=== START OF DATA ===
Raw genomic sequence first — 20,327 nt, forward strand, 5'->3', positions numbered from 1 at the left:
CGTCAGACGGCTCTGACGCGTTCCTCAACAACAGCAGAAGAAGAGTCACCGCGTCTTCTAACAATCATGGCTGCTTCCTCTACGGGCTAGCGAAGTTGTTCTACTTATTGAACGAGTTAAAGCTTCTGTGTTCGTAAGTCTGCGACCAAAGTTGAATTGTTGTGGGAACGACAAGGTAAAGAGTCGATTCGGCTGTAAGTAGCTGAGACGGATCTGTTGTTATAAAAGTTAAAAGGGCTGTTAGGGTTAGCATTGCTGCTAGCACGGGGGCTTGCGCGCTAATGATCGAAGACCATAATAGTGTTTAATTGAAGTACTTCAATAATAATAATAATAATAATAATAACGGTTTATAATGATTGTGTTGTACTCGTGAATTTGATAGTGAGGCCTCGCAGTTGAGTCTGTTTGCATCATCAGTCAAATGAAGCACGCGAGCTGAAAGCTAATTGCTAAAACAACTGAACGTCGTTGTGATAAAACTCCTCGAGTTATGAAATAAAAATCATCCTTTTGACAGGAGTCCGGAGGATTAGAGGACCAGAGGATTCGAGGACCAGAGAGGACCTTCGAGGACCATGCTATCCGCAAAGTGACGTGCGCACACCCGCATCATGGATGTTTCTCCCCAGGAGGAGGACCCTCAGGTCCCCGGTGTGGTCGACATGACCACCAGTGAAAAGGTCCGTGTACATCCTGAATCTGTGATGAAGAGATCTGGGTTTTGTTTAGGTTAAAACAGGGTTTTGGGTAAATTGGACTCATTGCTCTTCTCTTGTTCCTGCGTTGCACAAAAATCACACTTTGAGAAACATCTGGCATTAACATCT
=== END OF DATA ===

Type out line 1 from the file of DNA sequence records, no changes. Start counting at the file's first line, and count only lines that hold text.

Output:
Raw genomic sequence first — 20,327 nt, forward strand, 5'->3', positions numbered from 1 at the left: